On Friday 18th May 2018, The Parliamentary Forum for Road Safety with support from the World Bank’s Global Road Safety Facility and in partnership with the Ministry of Works and Transport and Safe Way Right Way launched the implementation of the Road Safety Legislative Action Plan as an effort to address legislative issues regarding the institutionalized management of road safety, safer roads and mobility, safer vehicles and road users, and post- crash response.

In Uganda, fatal crashed rose from 500 in 1991 to 3,503 in 2016, representing a seven- fold increment over a periods of 25 years. A new world Bank studyfinds that reducing traffic deaths and injuries could result in substantial long-term income gains for low- and middle –income countries.


Using detailed data on deaths and economic indicators from 135 countries, the study estimates that on average, a 10% reduction in road traffic deaths raises per capita real GDP by 3.6% over a 24 year horizon. The study finds that countries that do not invest in road safety could miss out on anywhere between seven and 22% in potential per capita GDP growth over a 24- year period.

This justification requires policymakers to prioritize prove investments in road safety and provides the bedrock for the World Bank intervention through the global Road Safety Facility.

The WHO Global Road Safety status report – 2015 puts annual road traffic fatalities in Uganda at over 10,000 while the health management information system data indicates that the public health system is overwhelmed with road traffic crashed which are listed among the top 10 leading cases of hospital deaths in the country.

It was this alarming rate of road accidents that led Safe Way Right Way and member of Parliament to establish the Parliamentary Forum on Road Safety (PAFROS) and the subsequent development of a legislative Action Plan based on a gap analysis of the traffic and road safety act as well as recommend best practice across and array of policies and legislation cutting across government ministries, departments and agencies.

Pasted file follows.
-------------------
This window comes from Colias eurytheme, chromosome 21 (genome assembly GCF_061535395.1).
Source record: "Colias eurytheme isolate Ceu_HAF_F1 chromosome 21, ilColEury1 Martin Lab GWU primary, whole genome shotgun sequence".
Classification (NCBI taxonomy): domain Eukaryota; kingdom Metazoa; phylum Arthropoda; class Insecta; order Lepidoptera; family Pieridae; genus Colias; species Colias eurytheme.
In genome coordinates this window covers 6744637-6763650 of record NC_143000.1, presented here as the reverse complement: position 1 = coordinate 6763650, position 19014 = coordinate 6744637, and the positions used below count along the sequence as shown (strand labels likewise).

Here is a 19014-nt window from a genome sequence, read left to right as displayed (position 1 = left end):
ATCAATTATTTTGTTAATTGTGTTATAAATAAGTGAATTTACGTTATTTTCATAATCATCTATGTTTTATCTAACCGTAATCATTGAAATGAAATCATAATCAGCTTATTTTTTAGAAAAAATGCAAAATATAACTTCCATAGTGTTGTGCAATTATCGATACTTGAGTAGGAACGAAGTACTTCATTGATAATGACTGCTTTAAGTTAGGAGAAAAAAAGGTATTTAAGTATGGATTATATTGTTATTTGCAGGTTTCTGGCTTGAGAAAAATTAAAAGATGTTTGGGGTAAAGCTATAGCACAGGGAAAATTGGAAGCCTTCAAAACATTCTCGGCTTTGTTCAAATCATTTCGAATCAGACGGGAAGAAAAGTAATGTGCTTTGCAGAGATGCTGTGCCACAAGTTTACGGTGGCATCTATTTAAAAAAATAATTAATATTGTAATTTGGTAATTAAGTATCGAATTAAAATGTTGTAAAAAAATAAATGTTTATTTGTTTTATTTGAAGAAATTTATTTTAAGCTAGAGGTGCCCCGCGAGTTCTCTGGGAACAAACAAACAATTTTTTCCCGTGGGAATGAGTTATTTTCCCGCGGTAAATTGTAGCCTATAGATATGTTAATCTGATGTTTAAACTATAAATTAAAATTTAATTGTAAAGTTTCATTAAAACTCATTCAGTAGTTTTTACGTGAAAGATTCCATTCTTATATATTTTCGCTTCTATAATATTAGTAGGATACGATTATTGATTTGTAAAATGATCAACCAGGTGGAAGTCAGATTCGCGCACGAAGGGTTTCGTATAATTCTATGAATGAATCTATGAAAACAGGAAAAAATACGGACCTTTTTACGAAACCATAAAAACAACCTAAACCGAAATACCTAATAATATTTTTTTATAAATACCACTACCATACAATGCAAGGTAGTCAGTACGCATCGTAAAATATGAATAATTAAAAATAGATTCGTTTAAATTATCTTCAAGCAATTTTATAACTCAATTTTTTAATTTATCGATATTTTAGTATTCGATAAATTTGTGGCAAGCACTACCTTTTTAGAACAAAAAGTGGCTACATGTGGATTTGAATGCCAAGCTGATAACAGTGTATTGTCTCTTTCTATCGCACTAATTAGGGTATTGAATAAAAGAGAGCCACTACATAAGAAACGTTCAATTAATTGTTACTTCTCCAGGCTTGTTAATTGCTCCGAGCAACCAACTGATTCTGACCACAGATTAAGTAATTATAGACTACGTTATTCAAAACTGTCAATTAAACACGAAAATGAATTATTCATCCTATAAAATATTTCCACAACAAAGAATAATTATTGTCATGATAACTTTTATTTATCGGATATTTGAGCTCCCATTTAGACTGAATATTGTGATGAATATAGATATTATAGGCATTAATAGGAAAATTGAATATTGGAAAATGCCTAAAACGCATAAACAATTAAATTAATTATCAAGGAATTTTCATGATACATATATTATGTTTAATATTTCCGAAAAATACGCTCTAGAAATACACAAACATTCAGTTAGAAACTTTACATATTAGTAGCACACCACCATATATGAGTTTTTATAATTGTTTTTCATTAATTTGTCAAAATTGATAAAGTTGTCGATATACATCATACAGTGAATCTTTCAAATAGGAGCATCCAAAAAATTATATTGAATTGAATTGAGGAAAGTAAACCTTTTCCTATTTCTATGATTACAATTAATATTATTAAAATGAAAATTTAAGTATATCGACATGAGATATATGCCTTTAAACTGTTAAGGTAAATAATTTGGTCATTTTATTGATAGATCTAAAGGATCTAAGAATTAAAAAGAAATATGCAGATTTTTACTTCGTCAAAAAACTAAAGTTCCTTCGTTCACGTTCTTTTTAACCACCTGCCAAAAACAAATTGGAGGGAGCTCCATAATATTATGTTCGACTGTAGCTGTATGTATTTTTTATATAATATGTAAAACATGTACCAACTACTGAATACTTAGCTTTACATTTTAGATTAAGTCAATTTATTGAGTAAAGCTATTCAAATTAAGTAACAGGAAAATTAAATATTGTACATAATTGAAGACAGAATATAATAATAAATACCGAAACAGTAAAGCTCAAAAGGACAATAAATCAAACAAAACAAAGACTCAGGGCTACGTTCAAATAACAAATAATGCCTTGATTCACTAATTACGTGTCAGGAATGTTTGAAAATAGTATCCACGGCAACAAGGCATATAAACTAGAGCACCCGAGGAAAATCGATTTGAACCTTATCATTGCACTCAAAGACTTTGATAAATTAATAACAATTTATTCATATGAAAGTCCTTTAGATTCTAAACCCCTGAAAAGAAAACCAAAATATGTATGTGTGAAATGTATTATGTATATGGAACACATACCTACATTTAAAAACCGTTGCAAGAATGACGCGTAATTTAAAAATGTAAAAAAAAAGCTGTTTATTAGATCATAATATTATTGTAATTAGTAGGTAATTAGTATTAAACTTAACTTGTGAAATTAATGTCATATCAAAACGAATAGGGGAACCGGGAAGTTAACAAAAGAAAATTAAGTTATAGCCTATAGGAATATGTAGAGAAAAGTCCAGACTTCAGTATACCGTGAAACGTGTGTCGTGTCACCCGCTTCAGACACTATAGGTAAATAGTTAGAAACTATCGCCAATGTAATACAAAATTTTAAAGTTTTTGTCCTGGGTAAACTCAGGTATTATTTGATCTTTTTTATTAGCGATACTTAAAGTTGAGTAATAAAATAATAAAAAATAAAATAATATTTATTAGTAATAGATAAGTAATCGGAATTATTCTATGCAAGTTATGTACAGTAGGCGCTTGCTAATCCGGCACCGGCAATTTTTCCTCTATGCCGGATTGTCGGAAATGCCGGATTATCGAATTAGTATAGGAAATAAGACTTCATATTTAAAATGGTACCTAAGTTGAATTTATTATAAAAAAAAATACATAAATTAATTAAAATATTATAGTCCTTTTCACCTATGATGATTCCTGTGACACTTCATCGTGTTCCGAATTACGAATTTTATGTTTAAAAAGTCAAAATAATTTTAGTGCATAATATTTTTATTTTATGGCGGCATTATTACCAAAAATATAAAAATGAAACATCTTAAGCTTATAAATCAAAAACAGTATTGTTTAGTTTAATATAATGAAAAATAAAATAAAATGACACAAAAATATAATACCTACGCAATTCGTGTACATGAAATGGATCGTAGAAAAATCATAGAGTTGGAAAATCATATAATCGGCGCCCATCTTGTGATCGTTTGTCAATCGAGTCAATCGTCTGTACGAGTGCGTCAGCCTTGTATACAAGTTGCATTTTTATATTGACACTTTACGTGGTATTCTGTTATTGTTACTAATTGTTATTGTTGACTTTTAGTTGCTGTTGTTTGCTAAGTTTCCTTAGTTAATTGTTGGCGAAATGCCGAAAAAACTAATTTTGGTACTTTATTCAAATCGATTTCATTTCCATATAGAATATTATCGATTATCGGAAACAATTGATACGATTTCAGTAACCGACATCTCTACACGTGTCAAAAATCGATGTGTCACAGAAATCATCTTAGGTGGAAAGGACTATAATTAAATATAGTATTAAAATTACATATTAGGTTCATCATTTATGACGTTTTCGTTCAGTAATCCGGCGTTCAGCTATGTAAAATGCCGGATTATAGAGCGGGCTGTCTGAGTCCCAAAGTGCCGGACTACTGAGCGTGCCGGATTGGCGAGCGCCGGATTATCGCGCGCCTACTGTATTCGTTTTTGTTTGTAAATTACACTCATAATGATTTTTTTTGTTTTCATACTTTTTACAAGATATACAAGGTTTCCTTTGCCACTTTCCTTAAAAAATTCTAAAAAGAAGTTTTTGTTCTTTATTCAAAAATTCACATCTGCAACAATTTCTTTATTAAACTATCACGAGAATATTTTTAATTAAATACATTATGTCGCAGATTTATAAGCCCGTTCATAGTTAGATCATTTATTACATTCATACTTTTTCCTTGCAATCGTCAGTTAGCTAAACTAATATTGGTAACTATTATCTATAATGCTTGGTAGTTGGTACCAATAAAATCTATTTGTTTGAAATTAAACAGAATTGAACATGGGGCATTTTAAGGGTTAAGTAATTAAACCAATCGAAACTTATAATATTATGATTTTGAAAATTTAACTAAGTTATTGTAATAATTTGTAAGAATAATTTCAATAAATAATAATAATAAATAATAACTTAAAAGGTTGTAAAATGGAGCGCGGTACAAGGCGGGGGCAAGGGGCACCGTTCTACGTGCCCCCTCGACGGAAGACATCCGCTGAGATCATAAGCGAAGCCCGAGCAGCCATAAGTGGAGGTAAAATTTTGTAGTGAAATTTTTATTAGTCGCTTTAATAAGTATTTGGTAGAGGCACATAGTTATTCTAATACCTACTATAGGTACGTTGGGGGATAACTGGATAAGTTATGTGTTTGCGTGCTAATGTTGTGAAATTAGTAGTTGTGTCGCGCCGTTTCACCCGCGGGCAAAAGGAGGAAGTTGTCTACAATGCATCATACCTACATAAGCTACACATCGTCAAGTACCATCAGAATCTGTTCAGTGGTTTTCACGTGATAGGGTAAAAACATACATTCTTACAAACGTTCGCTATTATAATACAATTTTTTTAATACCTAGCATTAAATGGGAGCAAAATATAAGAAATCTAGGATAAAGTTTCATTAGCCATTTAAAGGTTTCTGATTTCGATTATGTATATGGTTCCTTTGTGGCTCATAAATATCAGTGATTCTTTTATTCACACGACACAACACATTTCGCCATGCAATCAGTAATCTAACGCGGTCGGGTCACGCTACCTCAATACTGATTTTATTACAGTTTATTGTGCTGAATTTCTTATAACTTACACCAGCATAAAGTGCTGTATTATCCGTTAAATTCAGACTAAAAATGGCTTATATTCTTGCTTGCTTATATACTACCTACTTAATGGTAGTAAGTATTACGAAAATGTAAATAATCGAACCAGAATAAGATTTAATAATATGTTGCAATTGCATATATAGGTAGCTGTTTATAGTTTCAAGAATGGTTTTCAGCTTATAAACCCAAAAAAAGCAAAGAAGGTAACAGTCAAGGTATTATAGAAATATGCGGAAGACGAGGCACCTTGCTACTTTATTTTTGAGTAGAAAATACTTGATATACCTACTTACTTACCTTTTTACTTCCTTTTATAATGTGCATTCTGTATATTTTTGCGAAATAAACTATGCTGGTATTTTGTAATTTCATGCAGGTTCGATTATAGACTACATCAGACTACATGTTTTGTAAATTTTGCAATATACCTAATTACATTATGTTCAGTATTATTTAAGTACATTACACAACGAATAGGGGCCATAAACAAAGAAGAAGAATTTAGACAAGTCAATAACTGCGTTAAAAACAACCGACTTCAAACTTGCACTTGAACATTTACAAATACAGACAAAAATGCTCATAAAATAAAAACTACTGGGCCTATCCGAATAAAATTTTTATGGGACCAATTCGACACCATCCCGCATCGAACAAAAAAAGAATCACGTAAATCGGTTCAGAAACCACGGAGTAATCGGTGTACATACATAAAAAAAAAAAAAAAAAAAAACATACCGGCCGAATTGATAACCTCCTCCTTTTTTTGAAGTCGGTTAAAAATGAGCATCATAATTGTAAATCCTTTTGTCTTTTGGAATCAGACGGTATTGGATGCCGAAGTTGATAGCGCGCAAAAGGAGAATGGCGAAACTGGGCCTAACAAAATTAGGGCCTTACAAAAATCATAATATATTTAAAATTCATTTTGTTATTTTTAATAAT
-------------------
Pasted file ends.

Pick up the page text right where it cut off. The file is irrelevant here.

The emphasis for the success of this project will be the ability for stakeholders to ensure sustained policy development and implementation across several government agencies with a mandate to support Road safety improvement.

“The most critical output following the establishment of the forum was the development of a legislative action Plan informed by the 5 pillars of Road safety as recommended under the United Nations decade of action for road safety to which Uganda is a signatory”

Speaking at the event, the Rt.Hon. Speaker of Parliament Rebbeca Kadaga said, “I will personally work with the Parliamentary Forum On Road safety (PAFROS) to create national awareness, debate and attention towards the issues we are facing as a country as well as work with my fellow members to deliver the legislation that will support government agencies to develop and implement policies that will ensure a systematic approach to road safety improvement in Uganda. “

Guests at the event included Hon. Aggrey Bagiire- Minister of State for Transport, Eng. Ivan Mwondha – Senior Transport specialist for the World Bank, Dr Yonas Tegegn Woldemariam – Country Representative WHO, senior members of the Ministry of Works and Transport, National Road Safety council, Transport Licensing Board and senior representatives from the Uganda Police Force.